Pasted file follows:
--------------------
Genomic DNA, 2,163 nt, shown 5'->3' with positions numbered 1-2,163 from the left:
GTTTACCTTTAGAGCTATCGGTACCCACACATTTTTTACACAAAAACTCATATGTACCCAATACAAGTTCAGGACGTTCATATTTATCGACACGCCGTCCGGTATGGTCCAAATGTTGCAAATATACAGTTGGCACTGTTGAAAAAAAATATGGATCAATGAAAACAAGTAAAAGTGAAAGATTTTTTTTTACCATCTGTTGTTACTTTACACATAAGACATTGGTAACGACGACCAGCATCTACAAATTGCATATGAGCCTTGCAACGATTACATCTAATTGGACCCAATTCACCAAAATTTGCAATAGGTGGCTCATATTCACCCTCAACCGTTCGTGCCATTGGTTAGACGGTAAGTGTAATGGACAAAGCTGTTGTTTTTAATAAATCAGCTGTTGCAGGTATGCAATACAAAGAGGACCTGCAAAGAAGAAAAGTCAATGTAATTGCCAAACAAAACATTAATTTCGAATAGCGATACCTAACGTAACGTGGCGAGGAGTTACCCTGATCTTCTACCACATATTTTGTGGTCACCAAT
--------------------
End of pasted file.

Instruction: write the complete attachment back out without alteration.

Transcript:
Genomic DNA, 2,163 nt, shown 5'->3' with positions numbered 1-2,163 from the left:
GTTTACCTTTAGAGCTATCGGTACCCACACATTTTTTACACAAAAACTCATATGTACCCAATACAAGTTCAGGACGTTCATATTTATCGACACGCCGTCCGGTATGGTCCAAATGTTGCAAATATACAGTTGGCACTGTTGAAAAAAAATATGGATCAATGAAAACAAGTAAAAGTGAAAGATTTTTTTTTACCATCTGTTGTTACTTTACACATAAGACATTGGTAACGACGACCAGCATCTACAAATTGCATATGAGCCTTGCAACGATTACATCTAATTGGACCCAATTCACCAAAATTTGCAATAGGTGGCTCATATTCACCCTCAACCGTTCGTGCCATTGGTTAGACGGTAAGTGTAATGGACAAAGCTGTTGTTTTTAATAAATCAGCTGTTGCAGGTATGCAATACAAAGAGGACCTGCAAAGAAGAAAAGTCAATGTAATTGCCAAACAAAACATTAATTTCGAATAGCGATACCTAACGTAACGTGGCGAGGAGTTACCCTGATCTTCTACCACATATTTTGTGGTCACCAAT